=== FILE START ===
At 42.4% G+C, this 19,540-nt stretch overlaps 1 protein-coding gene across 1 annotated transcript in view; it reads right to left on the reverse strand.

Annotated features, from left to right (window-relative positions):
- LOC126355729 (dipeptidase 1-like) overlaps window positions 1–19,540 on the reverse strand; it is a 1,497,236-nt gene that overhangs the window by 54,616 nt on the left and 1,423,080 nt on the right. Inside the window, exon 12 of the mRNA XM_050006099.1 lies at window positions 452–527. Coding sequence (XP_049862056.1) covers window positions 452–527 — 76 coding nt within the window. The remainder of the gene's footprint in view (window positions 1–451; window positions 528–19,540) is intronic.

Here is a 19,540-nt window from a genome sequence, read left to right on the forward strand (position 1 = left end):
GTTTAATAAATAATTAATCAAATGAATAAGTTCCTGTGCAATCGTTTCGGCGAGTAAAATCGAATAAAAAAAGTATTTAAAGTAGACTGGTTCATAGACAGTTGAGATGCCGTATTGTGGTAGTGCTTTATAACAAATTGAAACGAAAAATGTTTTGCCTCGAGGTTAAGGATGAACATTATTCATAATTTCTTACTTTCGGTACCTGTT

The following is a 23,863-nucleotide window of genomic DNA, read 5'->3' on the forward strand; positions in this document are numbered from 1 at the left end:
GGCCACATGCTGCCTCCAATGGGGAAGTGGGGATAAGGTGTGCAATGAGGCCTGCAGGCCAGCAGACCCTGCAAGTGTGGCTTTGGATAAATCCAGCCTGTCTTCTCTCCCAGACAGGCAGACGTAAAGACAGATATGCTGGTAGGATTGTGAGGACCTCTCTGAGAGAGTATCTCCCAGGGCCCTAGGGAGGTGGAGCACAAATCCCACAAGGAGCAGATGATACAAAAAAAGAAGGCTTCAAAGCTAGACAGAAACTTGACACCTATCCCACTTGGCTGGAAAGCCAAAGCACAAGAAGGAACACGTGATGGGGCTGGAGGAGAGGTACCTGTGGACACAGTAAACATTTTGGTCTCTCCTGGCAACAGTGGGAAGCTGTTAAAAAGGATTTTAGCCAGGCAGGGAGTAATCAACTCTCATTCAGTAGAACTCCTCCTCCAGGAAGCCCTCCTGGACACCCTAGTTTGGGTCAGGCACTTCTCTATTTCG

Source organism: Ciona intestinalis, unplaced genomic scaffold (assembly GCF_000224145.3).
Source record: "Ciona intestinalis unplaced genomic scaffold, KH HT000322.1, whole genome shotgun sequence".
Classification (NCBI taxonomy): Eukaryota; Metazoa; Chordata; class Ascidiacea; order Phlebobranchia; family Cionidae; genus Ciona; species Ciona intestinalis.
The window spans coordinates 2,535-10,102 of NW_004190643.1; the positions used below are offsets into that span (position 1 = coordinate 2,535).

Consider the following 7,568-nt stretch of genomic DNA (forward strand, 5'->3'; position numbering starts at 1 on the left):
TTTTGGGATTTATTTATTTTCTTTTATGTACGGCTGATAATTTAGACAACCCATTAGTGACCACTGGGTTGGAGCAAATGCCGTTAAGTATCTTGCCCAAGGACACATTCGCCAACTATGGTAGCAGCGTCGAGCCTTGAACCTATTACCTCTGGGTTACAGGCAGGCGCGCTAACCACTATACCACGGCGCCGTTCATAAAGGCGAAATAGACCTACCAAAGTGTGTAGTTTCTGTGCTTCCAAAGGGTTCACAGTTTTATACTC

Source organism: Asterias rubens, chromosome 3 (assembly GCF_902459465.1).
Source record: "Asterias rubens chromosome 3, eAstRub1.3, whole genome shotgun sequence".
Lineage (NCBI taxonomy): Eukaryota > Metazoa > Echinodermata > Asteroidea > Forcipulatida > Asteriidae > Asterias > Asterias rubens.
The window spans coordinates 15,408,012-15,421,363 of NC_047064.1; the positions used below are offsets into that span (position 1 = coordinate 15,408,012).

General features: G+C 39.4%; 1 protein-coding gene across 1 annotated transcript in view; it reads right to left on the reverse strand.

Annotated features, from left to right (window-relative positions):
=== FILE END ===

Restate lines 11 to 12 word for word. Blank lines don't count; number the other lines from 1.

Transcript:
The window spans coordinates 2,535-10,102 of NW_004190643.1; the positions used below are offsets into that span (position 1 = coordinate 2,535).

Consider the following 7,568-nt stretch of genomic DNA (forward strand, 5'->3'; position numbering starts at 1 on the left):